Case Study

Last year we were contacted by a Scottish land owner who was interested in
wind turbines on his land. This case study shows the process we went
through taking this site from enquiry to completed construction.

Wind speed

Last year we were contacted by a Scottish land owner who was interested in wind turbines on his land. He wasn’t sure if his site had enough wind or where the best location might be. We were able to look over the site remotely to see where potential obstacles might be and to match the topography to wind gain. From finding an initial location on his land, we were able to quickly establish that the site had sufficient wind speed to warrant further investigation.


Initial steps

The site was then analysed based on our initial steps which allowed us to sign up the land owner to his option agreement. One worry the land owner had was how the inherent financial risk of building a turbine would affect him. By explaining that yoo Energy takes all the financial risk for the development, after the option agreement he was confident that he was safe, but would none the less gain if the project was successful.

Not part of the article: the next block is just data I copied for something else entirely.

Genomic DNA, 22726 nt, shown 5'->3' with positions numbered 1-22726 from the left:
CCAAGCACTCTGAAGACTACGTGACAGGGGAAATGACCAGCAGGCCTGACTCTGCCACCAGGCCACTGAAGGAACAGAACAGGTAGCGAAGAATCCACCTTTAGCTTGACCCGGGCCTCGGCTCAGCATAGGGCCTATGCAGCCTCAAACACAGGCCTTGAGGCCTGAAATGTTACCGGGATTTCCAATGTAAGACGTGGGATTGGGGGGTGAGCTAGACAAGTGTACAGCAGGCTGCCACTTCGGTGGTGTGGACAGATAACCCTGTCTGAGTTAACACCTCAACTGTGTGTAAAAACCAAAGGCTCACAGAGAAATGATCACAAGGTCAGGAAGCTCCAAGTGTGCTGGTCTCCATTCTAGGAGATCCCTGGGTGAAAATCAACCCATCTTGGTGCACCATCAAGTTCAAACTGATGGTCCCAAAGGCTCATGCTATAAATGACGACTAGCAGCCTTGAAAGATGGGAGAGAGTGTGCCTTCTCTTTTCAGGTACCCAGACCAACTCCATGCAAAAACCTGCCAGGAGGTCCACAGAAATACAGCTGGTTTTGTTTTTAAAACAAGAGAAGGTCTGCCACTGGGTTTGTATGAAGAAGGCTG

Planning

From here we took the site through planning including environmental assessments, local restrictions such as AONB, national heritage and MOD, visual impact, site access and community impact. One point flagged here was the effect on the local community. This was covered by consulting with the local community to sight the turbine away from habitations and planning the site traffic to reasonable hours.


Grid connection

The grid connection for the site is critical to a projects success. Once a rough indication of the potential cost was estimated, we were comfortable that the cost wouldn’t exceed the project limitations. From here we applied for a full grid connection with the District Network Operator which once processed was granted.


Application

The planning application was then submitted to the local authorities. Whilst we were working alongside them to put the planning application together a wind turbine project must have the blessing of the local authorities before it can go ahead. Happily the application was successful; this allowed us to place the orders for the turbine, equipment and book in specialist labour.


Construction

The Construction itself then took three months from laying the temporary access track, digging and pouring the foundation, erecting the turbine and finally to commissioning and grid connection.